The Volkswagen Group has initiated the direct purchase of crucial chips, anticipating a global scarcity, from ten manufacturers including NXP Semiconductors, Infineon Technologies, and Renesas Electronics.
Previously, VW relied on its suppliers to procure chips. The company started forming direct agreements with chip manufacturers in October to ensure a steady supply, overseen by Karsten Schnake, who leads a company-wide component supply taskforce established in 2022.
Recognizing the inadequacy of global market capacity, Dirk Grosse-Loheide, Volkswagen’s purchasing chief for the passenger car brand, stressed the need for proactive measures.
Amidst the surging demand for chips due to electric vehicle production and increasingly complex software requirements, the automotive industry has struggled to keep pace with supply due to the intricacies of establishing chip factories.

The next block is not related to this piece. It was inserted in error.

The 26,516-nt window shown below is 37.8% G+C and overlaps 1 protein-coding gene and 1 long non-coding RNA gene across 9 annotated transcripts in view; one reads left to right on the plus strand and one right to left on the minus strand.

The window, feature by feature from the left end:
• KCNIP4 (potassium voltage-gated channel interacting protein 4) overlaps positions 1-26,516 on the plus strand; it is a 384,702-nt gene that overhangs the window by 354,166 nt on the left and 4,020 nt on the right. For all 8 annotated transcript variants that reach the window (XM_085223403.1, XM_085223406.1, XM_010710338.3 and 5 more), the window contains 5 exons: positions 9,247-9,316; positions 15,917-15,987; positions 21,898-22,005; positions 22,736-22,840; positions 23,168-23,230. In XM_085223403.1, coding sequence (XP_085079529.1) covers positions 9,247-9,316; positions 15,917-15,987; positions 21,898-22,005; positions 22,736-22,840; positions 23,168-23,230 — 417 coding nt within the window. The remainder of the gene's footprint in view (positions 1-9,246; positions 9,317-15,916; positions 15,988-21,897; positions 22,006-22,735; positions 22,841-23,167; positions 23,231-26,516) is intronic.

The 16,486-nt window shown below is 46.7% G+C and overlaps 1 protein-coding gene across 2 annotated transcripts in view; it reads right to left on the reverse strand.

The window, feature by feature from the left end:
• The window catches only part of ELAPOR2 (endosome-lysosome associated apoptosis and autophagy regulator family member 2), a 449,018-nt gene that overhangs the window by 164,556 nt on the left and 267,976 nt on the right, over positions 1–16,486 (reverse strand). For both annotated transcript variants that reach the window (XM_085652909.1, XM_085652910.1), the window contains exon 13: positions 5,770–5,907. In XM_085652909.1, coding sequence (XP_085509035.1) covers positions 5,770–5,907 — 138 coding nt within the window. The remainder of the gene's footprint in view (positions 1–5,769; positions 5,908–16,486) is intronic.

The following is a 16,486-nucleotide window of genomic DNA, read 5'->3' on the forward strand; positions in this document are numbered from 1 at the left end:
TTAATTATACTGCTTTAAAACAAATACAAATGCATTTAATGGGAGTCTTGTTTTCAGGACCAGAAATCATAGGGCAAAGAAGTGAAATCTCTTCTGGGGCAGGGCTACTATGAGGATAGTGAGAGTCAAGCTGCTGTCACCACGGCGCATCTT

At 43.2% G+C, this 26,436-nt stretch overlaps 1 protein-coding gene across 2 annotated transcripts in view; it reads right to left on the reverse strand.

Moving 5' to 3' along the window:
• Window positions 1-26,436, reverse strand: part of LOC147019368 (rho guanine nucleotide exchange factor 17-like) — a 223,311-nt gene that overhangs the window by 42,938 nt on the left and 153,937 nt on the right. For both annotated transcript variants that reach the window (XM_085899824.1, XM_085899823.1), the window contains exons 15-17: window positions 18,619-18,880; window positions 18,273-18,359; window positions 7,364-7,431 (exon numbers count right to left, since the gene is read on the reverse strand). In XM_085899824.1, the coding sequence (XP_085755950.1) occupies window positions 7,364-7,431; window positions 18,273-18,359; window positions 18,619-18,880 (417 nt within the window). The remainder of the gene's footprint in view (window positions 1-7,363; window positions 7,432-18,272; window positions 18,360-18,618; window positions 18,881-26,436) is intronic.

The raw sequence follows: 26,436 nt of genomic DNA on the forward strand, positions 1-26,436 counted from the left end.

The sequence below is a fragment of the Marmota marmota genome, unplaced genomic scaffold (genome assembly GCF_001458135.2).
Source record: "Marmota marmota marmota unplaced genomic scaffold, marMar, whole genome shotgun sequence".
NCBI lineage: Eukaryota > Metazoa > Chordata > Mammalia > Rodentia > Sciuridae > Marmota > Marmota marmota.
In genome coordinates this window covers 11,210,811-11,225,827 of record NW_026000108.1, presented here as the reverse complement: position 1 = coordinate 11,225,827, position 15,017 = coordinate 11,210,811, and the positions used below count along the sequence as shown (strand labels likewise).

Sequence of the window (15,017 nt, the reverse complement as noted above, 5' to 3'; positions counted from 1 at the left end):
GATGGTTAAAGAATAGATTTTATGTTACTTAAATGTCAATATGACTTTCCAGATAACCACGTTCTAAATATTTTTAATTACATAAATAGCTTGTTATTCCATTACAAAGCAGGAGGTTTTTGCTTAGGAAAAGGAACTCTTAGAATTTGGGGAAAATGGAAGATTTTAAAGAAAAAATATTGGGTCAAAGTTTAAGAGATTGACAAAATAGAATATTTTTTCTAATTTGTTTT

VW and STMicroelectronics, a Franco-Italian chipmaker, revealed joint plans in July to co-develop a new semiconductor. This marked VW’s initial direct association with second- and third-tier semiconductor suppliers.
The German government has incentivized major contract chipmakers with substantial subsidies. Both Intel from the U.S. and Taiwan-based companies have announced plans to construct factories in Germany this year.
Although VW hasn’t formed a direct supply relationship with TSMC, the largest contract semiconductor manufacturer globally, the company maintains regular communication to apprise them of its demand status, as shared by Schnake.
Volkswagen also intends to streamline its supply chain by reducing the variety of chips required in their vehicles, a move that will simplify both the supply chain and software offerings, according to Schnake.